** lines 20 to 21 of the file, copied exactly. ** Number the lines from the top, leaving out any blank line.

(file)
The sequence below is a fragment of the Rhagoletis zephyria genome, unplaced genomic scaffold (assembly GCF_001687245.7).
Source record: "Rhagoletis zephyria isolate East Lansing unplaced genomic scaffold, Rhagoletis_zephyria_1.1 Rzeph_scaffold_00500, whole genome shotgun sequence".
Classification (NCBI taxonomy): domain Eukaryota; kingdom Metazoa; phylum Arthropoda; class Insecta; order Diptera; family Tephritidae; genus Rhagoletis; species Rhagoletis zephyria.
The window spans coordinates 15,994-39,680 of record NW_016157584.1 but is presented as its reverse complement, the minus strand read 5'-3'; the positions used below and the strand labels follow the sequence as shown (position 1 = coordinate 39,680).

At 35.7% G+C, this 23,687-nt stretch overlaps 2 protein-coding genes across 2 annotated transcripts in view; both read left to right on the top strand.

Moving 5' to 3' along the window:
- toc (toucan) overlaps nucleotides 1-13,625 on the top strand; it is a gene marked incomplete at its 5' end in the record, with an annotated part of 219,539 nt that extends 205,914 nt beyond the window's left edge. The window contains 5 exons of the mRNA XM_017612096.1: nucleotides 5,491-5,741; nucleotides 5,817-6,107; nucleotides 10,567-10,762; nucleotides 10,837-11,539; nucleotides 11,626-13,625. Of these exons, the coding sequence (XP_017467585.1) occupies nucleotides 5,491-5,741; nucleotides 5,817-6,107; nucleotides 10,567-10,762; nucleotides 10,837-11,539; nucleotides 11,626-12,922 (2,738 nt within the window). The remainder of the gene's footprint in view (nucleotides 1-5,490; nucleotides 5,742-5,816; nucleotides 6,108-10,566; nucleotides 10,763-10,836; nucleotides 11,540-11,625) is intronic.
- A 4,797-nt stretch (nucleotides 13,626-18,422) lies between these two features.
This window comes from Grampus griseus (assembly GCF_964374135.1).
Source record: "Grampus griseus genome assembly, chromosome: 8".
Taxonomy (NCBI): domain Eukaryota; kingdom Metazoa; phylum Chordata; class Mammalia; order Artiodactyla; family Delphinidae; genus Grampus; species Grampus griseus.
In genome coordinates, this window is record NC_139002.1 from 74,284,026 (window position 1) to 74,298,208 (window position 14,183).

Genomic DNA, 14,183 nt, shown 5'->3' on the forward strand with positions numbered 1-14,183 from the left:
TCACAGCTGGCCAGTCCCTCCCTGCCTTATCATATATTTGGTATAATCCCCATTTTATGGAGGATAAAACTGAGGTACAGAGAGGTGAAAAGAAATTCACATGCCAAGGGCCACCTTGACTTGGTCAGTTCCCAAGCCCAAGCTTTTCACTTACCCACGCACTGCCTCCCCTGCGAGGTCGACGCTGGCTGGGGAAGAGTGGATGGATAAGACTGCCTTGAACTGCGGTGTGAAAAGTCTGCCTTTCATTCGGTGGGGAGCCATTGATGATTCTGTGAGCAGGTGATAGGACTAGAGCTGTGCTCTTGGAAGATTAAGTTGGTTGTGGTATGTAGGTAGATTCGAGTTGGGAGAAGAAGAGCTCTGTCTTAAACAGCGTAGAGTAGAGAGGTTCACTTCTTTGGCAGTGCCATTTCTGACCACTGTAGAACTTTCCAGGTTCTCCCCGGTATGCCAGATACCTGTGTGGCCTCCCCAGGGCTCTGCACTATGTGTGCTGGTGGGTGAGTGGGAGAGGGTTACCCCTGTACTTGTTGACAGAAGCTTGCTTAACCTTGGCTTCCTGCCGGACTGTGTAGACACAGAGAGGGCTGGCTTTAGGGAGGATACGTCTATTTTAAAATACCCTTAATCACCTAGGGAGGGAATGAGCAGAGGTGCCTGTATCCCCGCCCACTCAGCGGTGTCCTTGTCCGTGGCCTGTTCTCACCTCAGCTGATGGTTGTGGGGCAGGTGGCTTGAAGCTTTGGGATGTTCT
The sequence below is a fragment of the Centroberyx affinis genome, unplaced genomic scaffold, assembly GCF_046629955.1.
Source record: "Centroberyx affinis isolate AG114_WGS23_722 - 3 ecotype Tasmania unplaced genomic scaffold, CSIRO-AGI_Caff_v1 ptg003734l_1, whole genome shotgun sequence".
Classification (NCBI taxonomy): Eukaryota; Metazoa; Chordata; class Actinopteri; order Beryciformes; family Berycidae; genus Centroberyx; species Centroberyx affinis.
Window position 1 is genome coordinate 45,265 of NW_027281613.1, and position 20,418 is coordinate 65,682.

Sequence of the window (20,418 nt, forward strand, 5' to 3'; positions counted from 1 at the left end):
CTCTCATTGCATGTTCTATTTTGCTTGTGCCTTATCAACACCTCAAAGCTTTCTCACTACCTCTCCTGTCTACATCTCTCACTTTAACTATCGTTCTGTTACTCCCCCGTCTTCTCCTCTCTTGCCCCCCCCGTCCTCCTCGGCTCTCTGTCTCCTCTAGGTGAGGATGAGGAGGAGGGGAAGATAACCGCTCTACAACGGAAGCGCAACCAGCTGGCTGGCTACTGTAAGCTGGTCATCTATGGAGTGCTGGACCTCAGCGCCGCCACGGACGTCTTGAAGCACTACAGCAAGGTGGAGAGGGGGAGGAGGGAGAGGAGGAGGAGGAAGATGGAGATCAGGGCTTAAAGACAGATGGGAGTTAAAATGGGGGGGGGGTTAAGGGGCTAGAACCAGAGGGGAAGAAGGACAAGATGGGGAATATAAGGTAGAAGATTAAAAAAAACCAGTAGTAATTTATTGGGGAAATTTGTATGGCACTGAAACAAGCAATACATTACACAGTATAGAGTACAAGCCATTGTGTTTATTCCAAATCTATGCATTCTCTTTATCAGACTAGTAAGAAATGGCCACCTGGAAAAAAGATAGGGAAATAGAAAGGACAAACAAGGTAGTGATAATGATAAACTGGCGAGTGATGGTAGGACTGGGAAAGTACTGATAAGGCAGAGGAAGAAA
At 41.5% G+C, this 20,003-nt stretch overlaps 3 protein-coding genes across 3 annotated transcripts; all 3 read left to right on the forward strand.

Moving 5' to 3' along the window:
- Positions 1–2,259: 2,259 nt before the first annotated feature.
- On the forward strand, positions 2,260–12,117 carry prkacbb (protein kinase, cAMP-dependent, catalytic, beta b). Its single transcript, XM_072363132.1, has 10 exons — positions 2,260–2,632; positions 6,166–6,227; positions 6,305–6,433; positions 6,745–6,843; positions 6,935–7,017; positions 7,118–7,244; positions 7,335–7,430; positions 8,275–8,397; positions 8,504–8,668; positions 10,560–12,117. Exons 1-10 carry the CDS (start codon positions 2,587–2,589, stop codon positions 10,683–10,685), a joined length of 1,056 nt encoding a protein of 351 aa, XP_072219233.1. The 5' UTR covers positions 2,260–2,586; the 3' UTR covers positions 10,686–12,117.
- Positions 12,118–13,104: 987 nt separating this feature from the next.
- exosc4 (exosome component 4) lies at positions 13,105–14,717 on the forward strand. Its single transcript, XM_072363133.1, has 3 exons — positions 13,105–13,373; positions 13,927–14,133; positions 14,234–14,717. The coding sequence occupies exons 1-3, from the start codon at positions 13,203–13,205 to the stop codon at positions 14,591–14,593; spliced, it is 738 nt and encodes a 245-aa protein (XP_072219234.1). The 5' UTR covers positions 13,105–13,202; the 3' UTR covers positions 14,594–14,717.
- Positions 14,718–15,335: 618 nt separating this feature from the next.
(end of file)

CTCTCATTGCATGTTCTATTTTGCTTGTGCCTTATCAACACCTCAAAGCTTTCTCACTACCTCTCCTGTCTACATCTCTCACTTTAACTATCGTTCTGTTACTCCCCCGTCTTCTCCTCTCTTGCCCCCCCCGTCCTCCTCGGCTCTCTGTCTCCTCTAGGTGAGGATGAGGAGGAGGGGAAGATAACCGCTCTACAACGGAAGCGCAACCAGCTGGCTGGCTACTGTAAGCTGGTCATCTATGGAGTGCTGGACCTCAGCGCCGCCACGGACGTCTTGAAGCACTACAGCAAGGTGGAGAGGGGGAGGAGGGAGAGGAGGAGGAGGAAGATGGAGATCAGGGCTTAAAGACAGATGGGAGTTAAAATGGGGGGGGGGTTAAGGGGCTAGAACCAGAGGGGAAGAAGGACAAGATGGGGAATATAAGGTAGAAGATTAAAAAAAACCAGTAGTAATTTATTGGGGAAATTTGTATGGCACTGAAACAAGCAATACATTACACAGTATAGAGTACAAGCCATTGTGTTTATTCCAAATCTATGCATTCTCTTTATCAGACTAGTAAGAAATGGCCACCTGGAAAAAAGATAGGGAAATAGAAAGGACAAACAAGGTAGTGATAATGATAAACTGGCGAGTGATGGTAGGACTGGGAAAGTACTGATAAGGCAGAGGAAGAAA
At 41.5% G+C, this 20,003-nt stretch overlaps 3 protein-coding genes across 3 annotated transcripts; all 3 read left to right on the forward strand.